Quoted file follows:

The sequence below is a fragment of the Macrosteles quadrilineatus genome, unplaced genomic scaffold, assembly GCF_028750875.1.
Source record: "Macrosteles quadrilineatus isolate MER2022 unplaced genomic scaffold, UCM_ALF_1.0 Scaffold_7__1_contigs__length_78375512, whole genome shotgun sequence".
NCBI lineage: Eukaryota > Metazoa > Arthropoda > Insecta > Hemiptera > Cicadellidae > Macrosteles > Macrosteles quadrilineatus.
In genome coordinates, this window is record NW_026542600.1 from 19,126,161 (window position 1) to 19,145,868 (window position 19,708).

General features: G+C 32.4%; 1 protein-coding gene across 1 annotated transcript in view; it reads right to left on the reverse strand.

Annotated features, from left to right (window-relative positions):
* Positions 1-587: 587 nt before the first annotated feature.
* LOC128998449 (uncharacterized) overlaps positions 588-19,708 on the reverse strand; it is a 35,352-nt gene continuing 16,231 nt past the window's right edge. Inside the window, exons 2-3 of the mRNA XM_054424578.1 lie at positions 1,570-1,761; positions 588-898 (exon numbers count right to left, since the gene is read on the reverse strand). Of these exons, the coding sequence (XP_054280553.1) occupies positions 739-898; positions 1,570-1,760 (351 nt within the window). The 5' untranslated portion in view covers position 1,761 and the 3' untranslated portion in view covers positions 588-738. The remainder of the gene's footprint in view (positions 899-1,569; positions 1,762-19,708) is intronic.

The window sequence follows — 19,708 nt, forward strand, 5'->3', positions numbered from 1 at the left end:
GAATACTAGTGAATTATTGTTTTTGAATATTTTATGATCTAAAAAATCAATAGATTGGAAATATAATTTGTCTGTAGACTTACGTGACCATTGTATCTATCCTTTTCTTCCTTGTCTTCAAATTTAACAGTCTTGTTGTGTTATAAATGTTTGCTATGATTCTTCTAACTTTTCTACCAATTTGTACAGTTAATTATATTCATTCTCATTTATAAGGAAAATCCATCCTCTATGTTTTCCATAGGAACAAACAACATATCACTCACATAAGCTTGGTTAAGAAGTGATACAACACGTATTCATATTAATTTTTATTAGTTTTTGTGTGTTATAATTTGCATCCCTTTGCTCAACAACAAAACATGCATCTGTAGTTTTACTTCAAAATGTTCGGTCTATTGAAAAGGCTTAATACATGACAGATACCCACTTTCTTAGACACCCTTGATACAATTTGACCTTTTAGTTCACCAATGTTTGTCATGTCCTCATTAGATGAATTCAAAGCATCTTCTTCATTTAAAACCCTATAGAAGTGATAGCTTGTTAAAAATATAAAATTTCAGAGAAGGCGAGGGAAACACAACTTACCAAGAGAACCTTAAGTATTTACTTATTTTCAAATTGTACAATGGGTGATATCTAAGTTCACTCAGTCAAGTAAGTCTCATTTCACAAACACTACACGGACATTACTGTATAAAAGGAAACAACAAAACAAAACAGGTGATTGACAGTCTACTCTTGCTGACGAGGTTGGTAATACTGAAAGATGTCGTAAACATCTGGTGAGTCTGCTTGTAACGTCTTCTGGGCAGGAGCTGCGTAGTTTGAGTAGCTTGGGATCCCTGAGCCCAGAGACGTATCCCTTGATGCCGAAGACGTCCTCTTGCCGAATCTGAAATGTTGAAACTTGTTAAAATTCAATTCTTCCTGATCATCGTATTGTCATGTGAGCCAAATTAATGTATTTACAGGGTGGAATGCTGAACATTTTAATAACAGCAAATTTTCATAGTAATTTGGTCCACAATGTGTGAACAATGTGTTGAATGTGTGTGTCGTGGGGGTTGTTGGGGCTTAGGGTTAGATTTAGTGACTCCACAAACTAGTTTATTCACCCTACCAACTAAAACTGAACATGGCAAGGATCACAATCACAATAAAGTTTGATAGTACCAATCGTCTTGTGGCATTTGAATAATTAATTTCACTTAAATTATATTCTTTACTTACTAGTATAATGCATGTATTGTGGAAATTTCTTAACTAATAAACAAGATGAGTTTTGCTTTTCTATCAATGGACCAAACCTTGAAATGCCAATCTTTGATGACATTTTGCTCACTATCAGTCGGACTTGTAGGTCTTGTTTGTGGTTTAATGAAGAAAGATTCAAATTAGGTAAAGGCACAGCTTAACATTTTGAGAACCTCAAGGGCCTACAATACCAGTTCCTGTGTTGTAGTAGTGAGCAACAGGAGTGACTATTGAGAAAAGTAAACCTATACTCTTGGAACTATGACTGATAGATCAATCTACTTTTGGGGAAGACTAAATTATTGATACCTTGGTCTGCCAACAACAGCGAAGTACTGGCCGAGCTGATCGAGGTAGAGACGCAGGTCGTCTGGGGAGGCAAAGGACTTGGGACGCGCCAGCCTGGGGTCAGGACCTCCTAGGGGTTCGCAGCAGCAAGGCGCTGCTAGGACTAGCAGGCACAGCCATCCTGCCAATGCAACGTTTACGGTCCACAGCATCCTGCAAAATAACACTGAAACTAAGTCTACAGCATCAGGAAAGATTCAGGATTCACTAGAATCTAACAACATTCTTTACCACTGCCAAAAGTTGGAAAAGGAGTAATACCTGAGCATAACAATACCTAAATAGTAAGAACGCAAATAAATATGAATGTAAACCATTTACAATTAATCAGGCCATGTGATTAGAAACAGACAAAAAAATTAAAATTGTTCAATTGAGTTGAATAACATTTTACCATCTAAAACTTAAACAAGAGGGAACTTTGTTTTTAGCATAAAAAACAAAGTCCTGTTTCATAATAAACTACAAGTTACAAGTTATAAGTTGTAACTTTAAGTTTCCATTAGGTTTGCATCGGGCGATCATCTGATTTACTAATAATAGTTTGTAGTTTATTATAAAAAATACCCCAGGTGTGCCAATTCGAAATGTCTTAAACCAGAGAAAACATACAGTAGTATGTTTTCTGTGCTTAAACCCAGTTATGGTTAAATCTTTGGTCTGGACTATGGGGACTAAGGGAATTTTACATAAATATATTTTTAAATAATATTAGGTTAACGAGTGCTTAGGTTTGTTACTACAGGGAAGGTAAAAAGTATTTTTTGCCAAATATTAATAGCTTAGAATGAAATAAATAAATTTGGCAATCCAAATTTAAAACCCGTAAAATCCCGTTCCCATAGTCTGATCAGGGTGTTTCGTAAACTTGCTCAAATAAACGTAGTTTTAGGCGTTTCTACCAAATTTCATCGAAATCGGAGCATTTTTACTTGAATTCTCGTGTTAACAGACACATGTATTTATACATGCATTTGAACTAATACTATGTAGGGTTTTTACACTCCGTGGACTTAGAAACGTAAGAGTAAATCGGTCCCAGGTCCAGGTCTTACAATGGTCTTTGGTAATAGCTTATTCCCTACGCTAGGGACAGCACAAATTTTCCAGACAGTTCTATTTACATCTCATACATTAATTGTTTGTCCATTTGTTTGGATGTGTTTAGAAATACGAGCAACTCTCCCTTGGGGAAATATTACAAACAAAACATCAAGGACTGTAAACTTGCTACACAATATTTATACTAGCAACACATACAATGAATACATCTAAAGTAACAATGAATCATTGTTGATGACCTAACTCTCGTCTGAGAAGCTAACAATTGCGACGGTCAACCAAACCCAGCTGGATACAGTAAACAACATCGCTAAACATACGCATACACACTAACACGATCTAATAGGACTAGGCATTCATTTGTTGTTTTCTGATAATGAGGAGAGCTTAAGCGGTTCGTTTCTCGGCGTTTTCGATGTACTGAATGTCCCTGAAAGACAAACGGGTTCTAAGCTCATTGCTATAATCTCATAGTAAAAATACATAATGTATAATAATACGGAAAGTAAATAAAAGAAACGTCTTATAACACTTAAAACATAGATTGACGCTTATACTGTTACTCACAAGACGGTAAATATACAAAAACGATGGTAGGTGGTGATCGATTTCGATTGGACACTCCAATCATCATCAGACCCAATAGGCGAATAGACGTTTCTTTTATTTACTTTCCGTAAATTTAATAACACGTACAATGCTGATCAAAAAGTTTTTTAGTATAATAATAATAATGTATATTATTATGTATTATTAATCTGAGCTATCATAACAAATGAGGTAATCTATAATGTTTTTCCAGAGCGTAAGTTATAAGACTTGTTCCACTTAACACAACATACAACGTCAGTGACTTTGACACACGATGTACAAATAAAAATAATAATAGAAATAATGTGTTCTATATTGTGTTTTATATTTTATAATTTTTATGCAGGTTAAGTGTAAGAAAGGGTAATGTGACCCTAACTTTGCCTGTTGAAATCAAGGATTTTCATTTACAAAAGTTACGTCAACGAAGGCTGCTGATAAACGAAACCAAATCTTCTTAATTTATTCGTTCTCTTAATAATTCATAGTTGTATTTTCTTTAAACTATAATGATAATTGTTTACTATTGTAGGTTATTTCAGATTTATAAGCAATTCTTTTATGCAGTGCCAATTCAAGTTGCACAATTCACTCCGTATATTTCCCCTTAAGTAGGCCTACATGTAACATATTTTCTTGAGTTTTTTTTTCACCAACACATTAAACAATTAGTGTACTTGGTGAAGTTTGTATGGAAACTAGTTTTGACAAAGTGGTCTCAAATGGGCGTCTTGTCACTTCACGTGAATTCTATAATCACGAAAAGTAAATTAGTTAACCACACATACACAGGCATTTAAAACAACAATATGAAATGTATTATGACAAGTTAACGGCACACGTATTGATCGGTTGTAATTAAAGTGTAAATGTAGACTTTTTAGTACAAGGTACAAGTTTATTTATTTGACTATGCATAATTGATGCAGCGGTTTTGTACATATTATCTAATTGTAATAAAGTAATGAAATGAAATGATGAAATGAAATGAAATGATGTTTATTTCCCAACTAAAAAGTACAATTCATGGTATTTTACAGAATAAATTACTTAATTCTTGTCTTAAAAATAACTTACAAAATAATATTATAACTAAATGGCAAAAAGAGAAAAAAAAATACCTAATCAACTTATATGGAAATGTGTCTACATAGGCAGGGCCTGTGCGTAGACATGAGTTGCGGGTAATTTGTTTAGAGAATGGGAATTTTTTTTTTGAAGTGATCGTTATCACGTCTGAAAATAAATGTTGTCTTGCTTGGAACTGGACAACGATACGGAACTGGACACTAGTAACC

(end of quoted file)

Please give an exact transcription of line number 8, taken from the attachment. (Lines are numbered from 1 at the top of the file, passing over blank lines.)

* LOC128998449 (uncharacterized) overlaps positions 588-19,708 on the reverse strand; it is a 35,352-nt gene continuing 16,231 nt past the window's right edge. Inside the window, exons 2-3 of the mRNA XM_054424578.1 lie at positions 1,570-1,761; positions 588-898 (exon numbers count right to left, since the gene is read on the reverse strand). Of these exons, the coding sequence (XP_054280553.1) occupies positions 739-898; positions 1,570-1,760 (351 nt within the window). The 5' untranslated portion in view covers position 1,761 and the 3' untranslated portion in view covers positions 588-738. The remainder of the gene's footprint in view (positions 899-1,569; positions 1,762-19,708) is intronic.